But Dickman insists Pancho's saga is also a spiritual one. She quoted Pancho’s version of the 99 percent meme: “We are the 99 percent facilitating the healing of the 100 percent.” Pancho and his friends emphasize fostering connections: “There is something spiritual about this, even in our relationship to one another," she said.
In jail, Pancho wooed police officers with his earnest philosophy.
“We were in shackles and we were in handcuffs," he told reporters in a conference call after his release, "but those people [deputy officers] they were in handcuffs and shackles in their soul. So we were just providing keys to them. So we said, ‘You know, you don’t need to be doing this.’”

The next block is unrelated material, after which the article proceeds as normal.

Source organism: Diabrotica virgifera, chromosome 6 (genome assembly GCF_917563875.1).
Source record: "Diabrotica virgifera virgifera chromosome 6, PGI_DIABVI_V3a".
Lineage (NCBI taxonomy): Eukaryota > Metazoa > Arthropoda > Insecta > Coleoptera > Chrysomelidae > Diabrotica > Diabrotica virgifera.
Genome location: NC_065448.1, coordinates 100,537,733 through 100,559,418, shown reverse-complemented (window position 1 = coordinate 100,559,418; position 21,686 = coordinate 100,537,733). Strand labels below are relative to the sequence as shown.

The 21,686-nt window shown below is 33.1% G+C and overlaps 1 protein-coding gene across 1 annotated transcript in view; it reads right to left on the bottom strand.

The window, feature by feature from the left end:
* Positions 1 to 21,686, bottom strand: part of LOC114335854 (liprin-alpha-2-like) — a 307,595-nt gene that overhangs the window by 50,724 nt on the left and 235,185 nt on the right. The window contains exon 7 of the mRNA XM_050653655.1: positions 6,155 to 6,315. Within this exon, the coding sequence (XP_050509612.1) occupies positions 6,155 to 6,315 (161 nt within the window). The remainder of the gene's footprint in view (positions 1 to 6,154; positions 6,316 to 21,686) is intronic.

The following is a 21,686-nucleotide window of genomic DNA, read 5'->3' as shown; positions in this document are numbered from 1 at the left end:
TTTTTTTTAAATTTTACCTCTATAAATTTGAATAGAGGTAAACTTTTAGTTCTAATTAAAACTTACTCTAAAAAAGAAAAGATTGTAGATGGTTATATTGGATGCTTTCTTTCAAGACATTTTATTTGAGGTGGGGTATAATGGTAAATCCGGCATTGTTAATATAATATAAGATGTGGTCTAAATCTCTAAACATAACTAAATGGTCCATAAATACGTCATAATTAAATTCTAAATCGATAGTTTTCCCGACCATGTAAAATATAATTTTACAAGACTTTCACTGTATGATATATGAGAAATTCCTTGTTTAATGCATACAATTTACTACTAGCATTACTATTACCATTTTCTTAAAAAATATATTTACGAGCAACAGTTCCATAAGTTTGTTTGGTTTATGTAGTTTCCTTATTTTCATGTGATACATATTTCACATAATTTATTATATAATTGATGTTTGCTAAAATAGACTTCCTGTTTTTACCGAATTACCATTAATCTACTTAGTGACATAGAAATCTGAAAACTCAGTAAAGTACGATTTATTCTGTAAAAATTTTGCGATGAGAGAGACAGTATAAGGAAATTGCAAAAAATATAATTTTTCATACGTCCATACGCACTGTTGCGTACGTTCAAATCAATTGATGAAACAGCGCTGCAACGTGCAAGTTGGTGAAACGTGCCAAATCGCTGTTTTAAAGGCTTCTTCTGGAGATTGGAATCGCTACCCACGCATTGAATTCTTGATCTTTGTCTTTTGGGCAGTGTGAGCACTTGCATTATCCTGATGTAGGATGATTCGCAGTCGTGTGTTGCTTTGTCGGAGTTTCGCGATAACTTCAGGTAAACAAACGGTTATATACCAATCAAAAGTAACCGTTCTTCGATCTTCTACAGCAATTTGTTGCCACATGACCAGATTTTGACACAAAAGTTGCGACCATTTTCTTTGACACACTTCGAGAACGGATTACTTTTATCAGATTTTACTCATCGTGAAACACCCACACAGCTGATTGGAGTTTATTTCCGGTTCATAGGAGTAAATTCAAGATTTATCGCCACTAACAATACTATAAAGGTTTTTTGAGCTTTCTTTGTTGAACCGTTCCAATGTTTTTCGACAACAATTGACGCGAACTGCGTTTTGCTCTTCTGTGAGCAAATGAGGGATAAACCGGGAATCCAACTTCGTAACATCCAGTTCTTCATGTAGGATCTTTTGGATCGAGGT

Pancho’s own vision for the movement’s future is tied up in what he calls the “constructive program” of the occupation. He argues that the Occupy Wall Street movement should not to get too caught up in demonstrations, saying 90 percent of the occupation community’s energy should be spent on construction and only 10 percent on protests.
“It’s beautiful that its emerging in a horizontal way, organically," he said of the movement. "The more we concentrate on the constructive, the more we’re going to have food serenity and water serenity and then we will be ready to make a bonfire of [genetically modified] Monsanto seeds. And we will be ready to make a bonfire of passports and visas. And we will be ready to disband the BART police and ban all the police from the city. But first we have to have our own justice system, our own restorative system.”
Vow of silence